Bringing visibility to women in the music industry

- Advertisement -
- Advertisement -

Fotos: Kristoffer Cornils


@jesshopp Having people insinuate that I was sleeping with someone in order to get an internship at a record label (I wasn't).

— Jocelyn Brown (@clericalerror) August 24, 2015


@jesshopp when I was the only one on stage but someone complimented the sound guy on my beats after the show

— Natasha Kmeto (@natashakmeto) August 26, 2015


@jesshopp when people backstage ask any male friend with me if he is laurel halo

— LAUREL HALO (@LaurelHalo) August 26, 2015


Those were just three of the answers Jessica Hopper, senior editor at Pitchfork and author of The First Collection of Criticism by a Living Female Rock Critic received when asking on Twitter: „Gals and other marginalized folks: What was your first brush (in music industry, journalism, scene) with the idea that you didn’t ‚count’?“ Kat Young, Technical Account Manager at Soundcloud, refers to this incident when explaining why she felt the need to bring to life her idea of a networking event especially aimed at women in the music industry. „For many women they are faced with everything from not being taken as seriously as their male counterparts to being accused of being groupies to sexual harassment and rape”, she says. “These are specific to the experience of being a woman in the industry and I read these stories thinking that if these are the experiences of women who ‘made it’ and continued working in music, how many women are put off and never go to clubs, never mind actually pursuing a career in it?“

Salt + Sass – a made up alliteration taken from a statement by The Black Madonna about dance music needing „salt“ in its wounds and the 90s riot grrrl zine Sassy – was born. Salt + Sass is a networking event run quarterly at the Soundcloud office which in Youngs own words aims „to connect, celebrate and bring visibility to women working in the music industry in Berlin.“ The idea was sparked when Young, who moved from Glasgow to start working in Berlin in 2012, realized the absence of such networking events for women in the industry while pursuing her own career and connecting with likeminded women. Knowing from personal experience how important a strong network is she decided not to wait for somebody to take the lead but rather become active herself.


„A female DJ has to look perfect and be as good as the best dude in the room!“ – Susan Langan


„One of the biggest points that has been raised around women working in the music industry is that there is a lack of access to role models and mentors. I certainly felt like this starting out in my own career 8 years ago, and while I feel like things have got better with social media breaking down some barriers, I wanted to create a space where women at all stages of their careers could come together and meet each other outside of e-mail and clubs, and have the opportunity to listen to some inspiring women talk about their careers.“

In terms of inspiring women the second edition of „Salt + Sass“ definitely succeeded. As a co-operation with Resident Advisor Exchange Christine Kakaire who besides being a journalist writing for Red Bull Music Academy and Resident Advisor has also worked at Beatport and Juno was invited to interview DJ, music lover and producer Susan Langan who currently works in artist relations at Native Instruments. Kakaire managed to sensitively conduct an almost two hour discussion on subtle yet undoubtedly present misogynist mechanisms which still seem to vastly influence women’s work in the music industry, the importance of role-models and accessibility of mentors without ever generalizing, victimizing or stereotyping, as it often happens with delicate topics like this. Langan on her behalf talked openly about self-doubt, the challenges of being a female producer and DJ in the male dominated Jungle and Drum’n Bass Scene, the difficulties of retaining her creative energy once she moved from San Francisco to Berlin and about getting lost in Berlin nightlife. Besides talking about gender-related issues it was very refreshing that one could clearly feel that the love for their work and the music seemed to even out all the obstacles they had to come across on their way up to where they are now.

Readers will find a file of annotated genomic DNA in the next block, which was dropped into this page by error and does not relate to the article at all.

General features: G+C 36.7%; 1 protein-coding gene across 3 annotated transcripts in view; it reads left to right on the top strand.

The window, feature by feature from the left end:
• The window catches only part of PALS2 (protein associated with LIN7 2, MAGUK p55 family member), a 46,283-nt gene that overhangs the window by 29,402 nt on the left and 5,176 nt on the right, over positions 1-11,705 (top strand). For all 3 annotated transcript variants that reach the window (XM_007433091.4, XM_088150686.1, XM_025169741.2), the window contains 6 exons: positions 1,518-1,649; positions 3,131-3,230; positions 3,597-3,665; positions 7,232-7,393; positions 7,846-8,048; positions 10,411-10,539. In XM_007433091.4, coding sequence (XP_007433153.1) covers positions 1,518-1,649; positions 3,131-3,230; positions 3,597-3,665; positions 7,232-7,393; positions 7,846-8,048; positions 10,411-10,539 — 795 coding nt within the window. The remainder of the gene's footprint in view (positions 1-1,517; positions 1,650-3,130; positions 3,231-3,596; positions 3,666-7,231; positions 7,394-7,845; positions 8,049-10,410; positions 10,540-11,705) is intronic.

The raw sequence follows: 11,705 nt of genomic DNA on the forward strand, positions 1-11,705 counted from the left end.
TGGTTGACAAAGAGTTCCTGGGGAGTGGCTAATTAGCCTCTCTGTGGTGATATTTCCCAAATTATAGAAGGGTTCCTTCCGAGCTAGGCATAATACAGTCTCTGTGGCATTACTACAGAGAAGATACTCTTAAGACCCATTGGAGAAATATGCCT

Following the talk the space was given for further discussion of personal and professional issues with Karkaire and Langan and to finally get in touch over a glass of wine with the rest of the very colourful crowd which truly seemed to consist of women from every area of the music industry at every stage of their career. It seems like “Salt + Sass” is just the kind of gathering young women pursuing their careers in the music industry were looking for, maybe without even realizing they actually were looking for it. Permeable networks, accessible mentors and inspiring role-models are the pillars to empowering young professionals and giving aspiring women the confidence to continue with the valuable work they are doing. As Susan Langan aptly concluded: “No woman is an island” – and events like Salt + Sass are a necessary and meaningful measure against false discouragement and doubt.

The next edition of “Salt + Sass” takes place on Dec 8th, 2015.

In diesem Text



Mein Plattenschrank: Marcel Fengler

Groove+ Marcel Fengler ist eine der zentralen Figuren der Berliner Technoszene. Uns hat er die Platten aufgelistet, die ihn prägten.

10 Jahre STAUB: „Hi, kommen hier Flüchtlinge auch rein?”

Tagsüber feiern ohne gepamperte Star-DJs? Die STAUB macht's möglich. Hier lest ihr fünf Geschichten, die die Partyreihe geprägt haben.

Hadone: „Wieso soll ich nicht hören, was ich gut finde?”

Groove+ Wir erzählen Hadones musikalische Biografie in sechs Zigarettenlängen – und erklären, was für eine Rolle Madonna in seiner Karriere spielt.